Rambob said he witnessed such effects while living in El Dorado County, where he was part of a group of volunteers who started a low-barrier shelter called Grace Place that was located at the gym of a church in Placerville.
The shelter would open at 5 p.m. each day. People would be served a meal and could stay overnight. He said the volunteers started to build relationships with the people who would go there by interacting with them, eating with them and playing table games.
From 2005 to 2008, there were about 8,000 check-ins at the shelter. Rambob said he only had to call the police twice in the two years he volunteered at the shelter about three nights a week.
“There were people who were quote unquote belligerent, but they decided to be nice, get along and it would be OK,” he said.
There was pushback to the shelter when they first decided to open it, including from the Placerville police chief who was Rambob’s neighbor. An El Dorado County supervisor, whom Rambob declined to name, told one of the volunteers “there will be a shelter in this county over my dead body.”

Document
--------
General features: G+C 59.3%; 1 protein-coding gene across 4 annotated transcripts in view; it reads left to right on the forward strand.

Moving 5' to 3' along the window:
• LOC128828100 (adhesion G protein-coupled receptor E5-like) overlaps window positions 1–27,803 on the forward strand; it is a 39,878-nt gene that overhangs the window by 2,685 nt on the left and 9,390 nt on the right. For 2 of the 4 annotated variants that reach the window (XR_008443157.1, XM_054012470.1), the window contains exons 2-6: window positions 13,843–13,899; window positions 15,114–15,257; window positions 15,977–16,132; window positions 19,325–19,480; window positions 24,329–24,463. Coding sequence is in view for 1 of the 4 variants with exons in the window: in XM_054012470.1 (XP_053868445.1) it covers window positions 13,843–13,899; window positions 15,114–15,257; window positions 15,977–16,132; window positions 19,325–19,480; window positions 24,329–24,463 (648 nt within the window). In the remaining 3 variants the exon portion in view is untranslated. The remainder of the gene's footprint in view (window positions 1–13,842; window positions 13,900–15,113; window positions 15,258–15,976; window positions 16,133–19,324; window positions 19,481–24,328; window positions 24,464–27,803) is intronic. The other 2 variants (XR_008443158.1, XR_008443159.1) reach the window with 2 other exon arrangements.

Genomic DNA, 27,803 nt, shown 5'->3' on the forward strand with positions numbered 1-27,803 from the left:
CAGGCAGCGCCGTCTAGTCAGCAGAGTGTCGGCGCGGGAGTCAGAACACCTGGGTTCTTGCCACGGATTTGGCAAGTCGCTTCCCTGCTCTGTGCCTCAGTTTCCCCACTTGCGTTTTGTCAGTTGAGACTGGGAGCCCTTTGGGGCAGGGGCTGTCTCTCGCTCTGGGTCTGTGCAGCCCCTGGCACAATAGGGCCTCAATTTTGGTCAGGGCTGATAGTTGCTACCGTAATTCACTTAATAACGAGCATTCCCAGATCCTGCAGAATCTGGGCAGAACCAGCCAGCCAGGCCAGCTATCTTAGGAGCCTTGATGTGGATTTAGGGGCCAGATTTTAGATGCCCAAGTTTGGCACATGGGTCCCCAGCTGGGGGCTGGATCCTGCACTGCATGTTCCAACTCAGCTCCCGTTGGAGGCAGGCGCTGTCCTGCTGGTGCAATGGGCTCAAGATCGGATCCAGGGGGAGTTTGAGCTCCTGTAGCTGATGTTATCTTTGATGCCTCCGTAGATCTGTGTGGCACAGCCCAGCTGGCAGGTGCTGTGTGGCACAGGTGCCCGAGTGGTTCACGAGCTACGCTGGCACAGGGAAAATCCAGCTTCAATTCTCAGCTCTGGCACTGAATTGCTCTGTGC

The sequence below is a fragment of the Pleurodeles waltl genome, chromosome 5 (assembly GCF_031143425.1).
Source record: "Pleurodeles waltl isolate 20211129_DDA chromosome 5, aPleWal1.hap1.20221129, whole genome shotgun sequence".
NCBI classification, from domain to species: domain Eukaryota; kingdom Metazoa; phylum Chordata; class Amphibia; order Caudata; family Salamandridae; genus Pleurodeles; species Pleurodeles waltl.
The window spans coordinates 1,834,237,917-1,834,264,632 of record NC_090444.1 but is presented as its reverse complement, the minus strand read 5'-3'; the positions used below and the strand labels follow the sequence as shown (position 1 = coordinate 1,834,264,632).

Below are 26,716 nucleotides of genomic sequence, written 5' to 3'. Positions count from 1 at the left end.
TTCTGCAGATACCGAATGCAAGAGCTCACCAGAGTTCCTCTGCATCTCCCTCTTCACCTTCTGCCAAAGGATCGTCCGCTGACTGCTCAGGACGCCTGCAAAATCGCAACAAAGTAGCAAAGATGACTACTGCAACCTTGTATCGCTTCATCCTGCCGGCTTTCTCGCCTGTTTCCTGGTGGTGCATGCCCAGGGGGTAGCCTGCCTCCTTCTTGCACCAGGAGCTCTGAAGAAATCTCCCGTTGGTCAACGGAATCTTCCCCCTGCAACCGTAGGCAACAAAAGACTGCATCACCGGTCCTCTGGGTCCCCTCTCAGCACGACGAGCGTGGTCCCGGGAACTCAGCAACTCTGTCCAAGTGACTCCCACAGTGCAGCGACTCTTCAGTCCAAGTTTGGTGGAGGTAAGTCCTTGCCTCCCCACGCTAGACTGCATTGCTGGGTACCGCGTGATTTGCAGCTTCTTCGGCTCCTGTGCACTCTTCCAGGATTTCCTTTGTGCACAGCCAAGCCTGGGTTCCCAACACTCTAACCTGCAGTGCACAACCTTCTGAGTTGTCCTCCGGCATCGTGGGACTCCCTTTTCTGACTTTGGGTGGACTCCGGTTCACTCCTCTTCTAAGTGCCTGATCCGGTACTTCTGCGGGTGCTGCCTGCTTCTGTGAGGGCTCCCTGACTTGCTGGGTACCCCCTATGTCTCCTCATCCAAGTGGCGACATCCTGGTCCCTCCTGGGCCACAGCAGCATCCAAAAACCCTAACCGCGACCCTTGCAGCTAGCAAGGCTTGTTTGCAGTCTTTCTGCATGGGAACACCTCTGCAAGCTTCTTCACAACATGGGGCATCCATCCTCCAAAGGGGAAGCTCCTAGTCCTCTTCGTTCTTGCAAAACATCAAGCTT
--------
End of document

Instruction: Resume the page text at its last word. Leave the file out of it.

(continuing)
Rambob said the police chief later thanked him because nuisance calls had dropped to “almost nothing.”
Providing human connection for people who are at the shelter is the most important part of the low-barrier approach, according to Rambob, so it will require a skilled coordinator and ongoing support from the community to be effective. He estimated needing one person during the day, two to three at night and one overnight.
People often spend too much time focusing on the structure and location of such a shelter early in the process, Rambob said.
“It can be a warehouse, it can be a parking lot, it doesn’t matter where it is,” Rambob said. “It’s the spirit of the program that matters most. The structure is secondary.”
In Iowa City, coordinators worked with developers for vacant commercial building to temporarily house the low-barrier winter shelters in the first two years. The Johnson County Board of Supervisors approved the use of a vacant county building this year.